The Survivalist (Stephen Fingleton)

12th February

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He was one of those people who thought the end was coming. What if he was right?


Strangerland (Kim Farrant)

5th  February 

The Parker family, new to the remote desert town of Nathgari, are thrown into crisis when parents Catherine and Matthew discover that their two teenage kids have mysteriously disappeared just before a massive dust storm hits the town. With the town now eerily smothered in red dust and darkness, the locals join the search led by local cop David Rae. But scorching temperatures mean the chances of survival are plummeting with each passing day and Catherine and Matthew find themselves pushed to the brink as they struggle to survive the uncertainty of their children’s fate.


Room (Lenny Abrahamson)

15th January

To Jack, Room is the world…. It’s where he was born, it’s where he and his Ma eat and sleep and play and learn. But while it’s home to Jack, to Ma it’s a prison. Through her fierce love for her son, Ma has managed to create a childhood for him in their ten-by-ten-foot space. But as Jack’s curiosity is building alongside Ma’s own desperation – she knows that Room cannot contain either indefinitely.


Shem the Penman Sings Again (Pádraig Trehy)

8th January

Shem The Penman Sings Again is an experimental feature film that provides a way into James Joyce’s creative imagination and the conception of “Finnegans Wake”.


Last Hijack (Tommy Pallotta and Femke Wolting)

8th January

A true tale of survival in Somalia told from the pirate’s perspective.  The film takes an innovative hybrid approach to explore how one Somali pirate – Mohamed – came to live such a brutal and dangerous existence.


dom – his long-lost father Angel, once a celebrated boxer and newly released from a 15-year prison term..


 

 

 

 

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Interview: Director Rebecca Daly & Actor Barry Keoghan of ‘Mammal’

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Mammal is the story of a woman (Rachel Griffiths) who has lost her son and develops an unorthodox relationship with Joe,  a homeless youth (Barry Keoghan). Their tentative trust is threatened by his involvement with a violent gang and the escalation of her ex-husband’s grieving rage.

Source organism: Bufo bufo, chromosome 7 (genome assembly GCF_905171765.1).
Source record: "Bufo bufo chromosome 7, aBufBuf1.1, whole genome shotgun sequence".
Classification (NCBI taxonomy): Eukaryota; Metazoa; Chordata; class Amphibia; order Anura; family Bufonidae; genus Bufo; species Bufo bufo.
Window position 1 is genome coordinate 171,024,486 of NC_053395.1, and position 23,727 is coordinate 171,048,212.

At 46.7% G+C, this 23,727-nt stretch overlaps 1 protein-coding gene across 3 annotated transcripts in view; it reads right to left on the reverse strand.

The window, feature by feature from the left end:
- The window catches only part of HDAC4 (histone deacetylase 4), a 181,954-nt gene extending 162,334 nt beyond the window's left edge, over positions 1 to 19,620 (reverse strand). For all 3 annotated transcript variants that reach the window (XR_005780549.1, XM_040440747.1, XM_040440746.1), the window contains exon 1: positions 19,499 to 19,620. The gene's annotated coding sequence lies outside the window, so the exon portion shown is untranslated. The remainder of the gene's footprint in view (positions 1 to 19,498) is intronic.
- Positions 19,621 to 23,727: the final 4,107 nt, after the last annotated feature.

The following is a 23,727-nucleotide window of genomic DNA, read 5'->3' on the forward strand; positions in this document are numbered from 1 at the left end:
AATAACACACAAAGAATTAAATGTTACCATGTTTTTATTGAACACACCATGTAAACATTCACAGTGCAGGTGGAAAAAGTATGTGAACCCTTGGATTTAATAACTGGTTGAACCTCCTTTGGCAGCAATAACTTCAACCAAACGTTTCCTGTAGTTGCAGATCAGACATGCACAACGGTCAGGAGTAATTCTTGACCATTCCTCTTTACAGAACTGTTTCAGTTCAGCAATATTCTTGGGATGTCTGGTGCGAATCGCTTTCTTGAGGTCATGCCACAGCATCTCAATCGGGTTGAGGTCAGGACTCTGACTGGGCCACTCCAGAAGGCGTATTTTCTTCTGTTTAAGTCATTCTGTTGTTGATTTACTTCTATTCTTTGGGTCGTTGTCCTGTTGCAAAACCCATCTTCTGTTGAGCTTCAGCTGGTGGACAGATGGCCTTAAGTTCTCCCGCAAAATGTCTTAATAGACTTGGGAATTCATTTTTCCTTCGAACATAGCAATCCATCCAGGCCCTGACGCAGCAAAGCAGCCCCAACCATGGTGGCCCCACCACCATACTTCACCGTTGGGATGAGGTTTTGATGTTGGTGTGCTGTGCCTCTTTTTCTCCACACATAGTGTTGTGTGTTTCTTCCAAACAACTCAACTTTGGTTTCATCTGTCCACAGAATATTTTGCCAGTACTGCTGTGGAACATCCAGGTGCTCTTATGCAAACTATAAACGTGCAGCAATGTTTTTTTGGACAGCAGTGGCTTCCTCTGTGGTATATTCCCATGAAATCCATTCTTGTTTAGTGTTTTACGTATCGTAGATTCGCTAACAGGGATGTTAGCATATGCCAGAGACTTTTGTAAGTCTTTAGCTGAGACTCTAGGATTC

Paul Farren talks to the film’s director Rebecca Daly and actor Barry Keoghan.

 

Great performance Barry – really intense. It must have been a big challenge for you.

BarryIt was a great script – not a lot got said and I had to internalise everything. I love doing those roles where you let your actions speak, where one look can mean a thousand words.

 

Which leads me to the script, how do you write that Rebecca? I mean, you know that old principle ‘if it’s not on the stage it’s not on the page’ –  this kind of drama doesn’t come off the page easily.

Rebecca: Actually, our script is quite rich; it is itself a piece of writing. What we are describing a lot is atmosphere, tone and the feel of the thing. I think you get that from the script. It’s true that there’s not a lot of dialogue but film is a visual medium. If you can’t show the thing with the action of the actor then you go to dialogue. To me, I would rather show it first. My characters usually express their emotions through their actions rather than through telling you how they are feeling or having big outbursts.

 

From an acting perspective what was the approach to the subject matter and getting into that level of intimacy that the role required?

Barry: Rebecca kept it fresh. We didn’t really do rehearsals – we just talked about scenes. We joked on set a lot which made it comfortable.